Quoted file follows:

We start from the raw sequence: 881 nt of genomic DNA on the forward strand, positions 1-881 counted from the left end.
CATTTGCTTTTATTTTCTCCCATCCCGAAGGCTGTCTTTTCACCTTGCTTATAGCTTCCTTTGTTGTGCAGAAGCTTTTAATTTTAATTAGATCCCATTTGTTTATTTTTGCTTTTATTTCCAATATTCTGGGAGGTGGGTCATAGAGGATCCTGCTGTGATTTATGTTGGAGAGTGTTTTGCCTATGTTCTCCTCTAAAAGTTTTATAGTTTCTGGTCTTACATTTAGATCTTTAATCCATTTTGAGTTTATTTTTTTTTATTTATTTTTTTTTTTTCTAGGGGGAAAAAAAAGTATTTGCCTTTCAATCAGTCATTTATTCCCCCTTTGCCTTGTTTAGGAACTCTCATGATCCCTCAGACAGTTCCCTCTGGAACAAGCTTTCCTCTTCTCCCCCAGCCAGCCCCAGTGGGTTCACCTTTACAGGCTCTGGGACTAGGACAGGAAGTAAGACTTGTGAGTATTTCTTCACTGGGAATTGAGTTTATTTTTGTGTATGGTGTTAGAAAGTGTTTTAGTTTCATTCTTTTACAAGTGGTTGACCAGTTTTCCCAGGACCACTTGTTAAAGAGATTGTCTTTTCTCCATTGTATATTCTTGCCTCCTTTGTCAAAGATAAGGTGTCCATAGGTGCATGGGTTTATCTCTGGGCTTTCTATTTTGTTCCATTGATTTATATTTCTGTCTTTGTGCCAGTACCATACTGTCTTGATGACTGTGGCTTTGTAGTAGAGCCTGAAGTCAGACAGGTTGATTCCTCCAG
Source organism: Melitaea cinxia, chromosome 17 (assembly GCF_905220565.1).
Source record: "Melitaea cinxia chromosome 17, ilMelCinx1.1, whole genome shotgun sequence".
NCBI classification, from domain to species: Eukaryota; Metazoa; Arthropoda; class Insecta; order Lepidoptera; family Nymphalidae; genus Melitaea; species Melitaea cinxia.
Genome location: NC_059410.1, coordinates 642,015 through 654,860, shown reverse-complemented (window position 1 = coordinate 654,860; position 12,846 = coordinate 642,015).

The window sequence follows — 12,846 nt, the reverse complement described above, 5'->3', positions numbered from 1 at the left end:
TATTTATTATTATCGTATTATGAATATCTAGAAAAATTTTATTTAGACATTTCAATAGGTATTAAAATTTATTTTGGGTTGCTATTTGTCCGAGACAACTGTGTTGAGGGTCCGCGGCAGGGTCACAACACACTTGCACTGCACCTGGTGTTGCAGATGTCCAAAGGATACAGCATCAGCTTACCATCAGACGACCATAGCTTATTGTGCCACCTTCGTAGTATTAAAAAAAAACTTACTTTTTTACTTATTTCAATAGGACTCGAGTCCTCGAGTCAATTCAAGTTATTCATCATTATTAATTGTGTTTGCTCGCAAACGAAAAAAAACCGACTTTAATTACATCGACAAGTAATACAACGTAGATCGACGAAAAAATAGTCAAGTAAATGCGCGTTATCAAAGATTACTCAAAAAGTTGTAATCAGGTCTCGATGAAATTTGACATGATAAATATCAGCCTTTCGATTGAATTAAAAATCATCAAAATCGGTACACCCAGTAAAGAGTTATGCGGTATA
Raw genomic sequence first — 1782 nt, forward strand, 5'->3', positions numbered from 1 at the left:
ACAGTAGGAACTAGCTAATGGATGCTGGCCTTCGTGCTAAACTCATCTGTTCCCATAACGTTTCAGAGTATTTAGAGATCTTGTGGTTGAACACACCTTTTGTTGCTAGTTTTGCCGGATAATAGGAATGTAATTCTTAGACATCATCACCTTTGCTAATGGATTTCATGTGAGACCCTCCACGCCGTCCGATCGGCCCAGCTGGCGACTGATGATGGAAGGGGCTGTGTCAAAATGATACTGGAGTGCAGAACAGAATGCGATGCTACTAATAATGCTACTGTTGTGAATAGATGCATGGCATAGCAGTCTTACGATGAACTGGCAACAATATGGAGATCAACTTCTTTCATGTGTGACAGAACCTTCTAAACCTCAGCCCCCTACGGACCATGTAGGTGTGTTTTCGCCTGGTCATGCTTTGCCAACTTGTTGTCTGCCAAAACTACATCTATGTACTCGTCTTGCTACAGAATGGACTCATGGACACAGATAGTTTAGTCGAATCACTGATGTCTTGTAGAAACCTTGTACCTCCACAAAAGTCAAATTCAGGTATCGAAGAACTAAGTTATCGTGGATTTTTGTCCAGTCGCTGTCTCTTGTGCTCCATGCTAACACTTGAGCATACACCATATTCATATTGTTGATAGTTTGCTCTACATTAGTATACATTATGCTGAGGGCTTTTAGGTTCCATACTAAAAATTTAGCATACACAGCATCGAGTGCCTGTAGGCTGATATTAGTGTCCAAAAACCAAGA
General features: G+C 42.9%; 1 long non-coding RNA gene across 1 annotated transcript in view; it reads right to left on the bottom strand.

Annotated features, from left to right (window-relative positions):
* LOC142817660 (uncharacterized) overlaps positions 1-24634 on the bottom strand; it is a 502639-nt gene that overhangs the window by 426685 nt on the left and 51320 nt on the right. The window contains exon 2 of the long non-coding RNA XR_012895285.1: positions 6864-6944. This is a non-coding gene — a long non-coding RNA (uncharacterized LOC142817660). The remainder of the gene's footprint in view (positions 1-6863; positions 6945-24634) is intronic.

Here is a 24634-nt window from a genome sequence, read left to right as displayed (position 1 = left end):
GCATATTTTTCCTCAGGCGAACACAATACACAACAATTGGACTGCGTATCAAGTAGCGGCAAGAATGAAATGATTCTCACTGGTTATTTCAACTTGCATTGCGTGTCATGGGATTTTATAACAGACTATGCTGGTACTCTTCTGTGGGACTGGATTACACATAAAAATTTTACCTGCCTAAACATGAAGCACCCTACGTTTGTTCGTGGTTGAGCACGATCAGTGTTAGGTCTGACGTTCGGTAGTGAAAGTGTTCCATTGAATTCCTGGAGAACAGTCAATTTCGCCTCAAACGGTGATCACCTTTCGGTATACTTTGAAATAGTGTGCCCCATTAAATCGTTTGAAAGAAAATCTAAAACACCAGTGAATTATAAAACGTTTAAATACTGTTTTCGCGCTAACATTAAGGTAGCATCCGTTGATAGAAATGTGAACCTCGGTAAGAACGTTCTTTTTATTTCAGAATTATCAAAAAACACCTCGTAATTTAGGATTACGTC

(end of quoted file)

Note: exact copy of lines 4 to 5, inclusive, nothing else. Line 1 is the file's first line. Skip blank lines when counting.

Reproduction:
Source record: "Melitaea cinxia chromosome 17, ilMelCinx1.1, whole genome shotgun sequence".
NCBI classification, from domain to species: Eukaryota; Metazoa; Arthropoda; class Insecta; order Lepidoptera; family Nymphalidae; genus Melitaea; species Melitaea cinxia.